As I said at the begging: We cannot justify illegality by saying “It’s just temporary.” We cannot justify immorality by saying “It’s just temporary.” We cannot justify social inappropriateness by saying “It’s just temporary.” We cannot justify ecological irresponsibility by saying “It’s just temporary.” We cannot justify political oppression by saying “It’s just temporary.” We cannot justify injustice by saying “It’s just temporary.” “Its just temporary” cannot be used as an excuse for engendering dukkhā.
So think about the way you do things, the way you think about things, talk about things, and the ways you act. Are you thinking, speaking and acting in ways that are patently illegal, immoral, unjust and/or ecologically unsound? Do you justify this by saying “It’s only temporary.”
I offer these thoughts for your reflection and consideration.
Thursday, June 16, 2016
Wednesday, June 15, 2016
May 6, 2014
Here’s some information about Ariya Magga Buddhist Missionary Society (AMBMS):
Vision: We envision a more just, peaceful and enlightened world.
Mission: AMBMS promotes, encourages and supports the practice of the Noble Eightfold Path as the means to realize our vision.
Establish vihāras (residences) for persons who share our vision and commit to the mission full time.
Establish centers for the teaching and practice of the Noble Eightfold Path.
Publish and distribute media materials (texts, audio and video) related to the Noble Eightfold Path.
Establish and endow educational institutions.
Support like-minded institutions, organizations, groups and individuals.
From our perspective nearly all of the social and political problems in the world (dukkhā) can be traced to a lack of wisdom (avijja), a lack of discernment and critical thinking (bhāvanā) and the lack of character (taṇhā). Evidence supports that the disciplined practice of the Noble Eightfold Path leads to the development of wisdom, moral character, and cognitive-intellectual acuity.
From our perspective there can be no peace without justice, no justice without peace. We in the West have known since the 17th century, the Age of Enlightenment, that a social structure based on enlightened reason is most conducive to peace and justice. Evidence supports that the disciplined practice of the Noble Eightfold Path leads to insight (vipassana) and understanding, and to the development of high moral character (sīla) exhibiting the attributes of mettā (benevolence and loving-kindness), karunā (compassion), muditā (altruistic joy) and upekkhā (an internal state of joyful, peaceful equanimity).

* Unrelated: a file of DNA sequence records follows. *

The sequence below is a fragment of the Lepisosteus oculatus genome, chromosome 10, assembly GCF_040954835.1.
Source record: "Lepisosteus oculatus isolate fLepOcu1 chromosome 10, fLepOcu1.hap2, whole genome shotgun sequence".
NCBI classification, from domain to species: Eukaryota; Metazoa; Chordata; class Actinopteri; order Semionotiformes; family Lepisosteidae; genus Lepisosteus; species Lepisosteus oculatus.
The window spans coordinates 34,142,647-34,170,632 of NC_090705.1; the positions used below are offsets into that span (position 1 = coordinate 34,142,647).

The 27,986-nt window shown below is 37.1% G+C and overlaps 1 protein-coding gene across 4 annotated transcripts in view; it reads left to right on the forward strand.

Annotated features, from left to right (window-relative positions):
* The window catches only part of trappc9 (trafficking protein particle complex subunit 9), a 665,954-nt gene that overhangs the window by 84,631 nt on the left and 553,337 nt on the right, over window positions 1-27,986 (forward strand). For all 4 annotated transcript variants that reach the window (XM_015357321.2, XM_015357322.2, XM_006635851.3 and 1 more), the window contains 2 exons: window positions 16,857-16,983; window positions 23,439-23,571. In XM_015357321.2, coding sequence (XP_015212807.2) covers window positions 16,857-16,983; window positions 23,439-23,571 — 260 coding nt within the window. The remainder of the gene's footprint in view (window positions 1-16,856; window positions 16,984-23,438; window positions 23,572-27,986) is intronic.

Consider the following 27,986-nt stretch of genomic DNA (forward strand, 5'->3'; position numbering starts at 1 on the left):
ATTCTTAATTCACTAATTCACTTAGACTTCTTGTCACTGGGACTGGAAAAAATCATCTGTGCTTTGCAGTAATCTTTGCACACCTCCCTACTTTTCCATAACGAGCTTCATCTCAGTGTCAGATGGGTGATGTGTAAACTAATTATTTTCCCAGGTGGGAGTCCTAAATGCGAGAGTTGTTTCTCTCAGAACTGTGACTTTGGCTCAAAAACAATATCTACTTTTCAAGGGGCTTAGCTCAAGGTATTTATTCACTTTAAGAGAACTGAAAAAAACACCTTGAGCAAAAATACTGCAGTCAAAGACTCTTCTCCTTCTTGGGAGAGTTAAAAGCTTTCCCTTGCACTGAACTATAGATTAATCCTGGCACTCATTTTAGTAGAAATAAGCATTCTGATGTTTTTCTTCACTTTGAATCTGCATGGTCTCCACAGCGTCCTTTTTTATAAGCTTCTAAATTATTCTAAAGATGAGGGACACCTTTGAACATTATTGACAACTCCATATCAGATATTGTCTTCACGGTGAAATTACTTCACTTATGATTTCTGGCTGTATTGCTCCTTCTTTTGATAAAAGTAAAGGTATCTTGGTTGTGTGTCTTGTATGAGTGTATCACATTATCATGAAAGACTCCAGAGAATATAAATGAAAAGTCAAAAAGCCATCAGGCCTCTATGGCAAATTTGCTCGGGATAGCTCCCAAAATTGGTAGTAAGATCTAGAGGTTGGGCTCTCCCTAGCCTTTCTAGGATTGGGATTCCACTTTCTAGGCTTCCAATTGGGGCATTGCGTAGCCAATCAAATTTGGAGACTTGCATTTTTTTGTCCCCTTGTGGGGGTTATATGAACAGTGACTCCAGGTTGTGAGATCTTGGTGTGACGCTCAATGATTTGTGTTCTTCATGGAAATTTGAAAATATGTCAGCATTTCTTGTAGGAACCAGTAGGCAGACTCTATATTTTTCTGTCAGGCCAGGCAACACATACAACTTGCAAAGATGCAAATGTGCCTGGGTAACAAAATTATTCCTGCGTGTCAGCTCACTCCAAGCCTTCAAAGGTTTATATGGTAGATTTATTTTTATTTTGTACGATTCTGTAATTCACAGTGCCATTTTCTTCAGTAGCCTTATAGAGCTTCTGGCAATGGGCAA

AMBMS is unquestionably “Buddhist” in our advocacy of the practice of the Noble Eightfold Path. We are “Missionary” in taking the Noble Eightfold Path out of the monastery and into society at large. As a Buddhist Missionary Society, we are a religion and a “church” in the large sense of that word. However, while the Noble Eightfold Path is the essence and substance of the Buddhist religion, we do not require anyone to identify themselves as “Buddhist.” While disciplined practice of the Noble Eightfold Path leads to a spiritual transformation, we don’t require that anyone “convert” from his or her religion or to Buddhism. While the doctrine of the Noble Eightfold Path is fundamentally religious, it requires no faith or belief.
So, what about you? What do you think?
Tuesday, June 14, 2016
Sunday, June 12, 2016
The Four Noble Truths
Rev September 21, 2005
1. The Four Noble Truths
A. Dukkhā – to live is to experience dis-satisfactoriness. Life is not all rosy. This dis-satisfactoriness is due in some measure – greater or lesser – to our nature as humans; to our psychological functioning.
B. Samudaya – the fact that dukkhā is caused means we can find a way to end it. Dukkhā is caused by the interaction of taṇhā – “the emotionally driven desire for gratification” and avijjā – a lack of wisdom. The term “taṇhā” literally means “thirst” and is usually thought of as “desire” or “craving.” Having a desire is not problematic. When one’s body experiences “thirst,” it is reasonable to desire water. And it is reasonable – not to mention prudent – to quench one’s thirst. Cravings are a different matter. A craving is a “want” with a strong emotional component. The old English “crafian” from which craving is derived actually meant “demand, claim as a right.” Cravings demand satisfactions.
Avijjā is often translated as “ignorance,” but more accurately it is “non-wisdom.” Ignorance is the simple lack of knowledge or information. Wisdom, on the other hand, is the quality of having experience, knowledge and good judgment. Wisdom is soundly applying one’s experience, knowledge and good judgment. Too often Buddhists forget this part of the equation. They focus on taṇhā as the problem, and forget that it is taṇhā compounded by avijjā that results in dukkhā.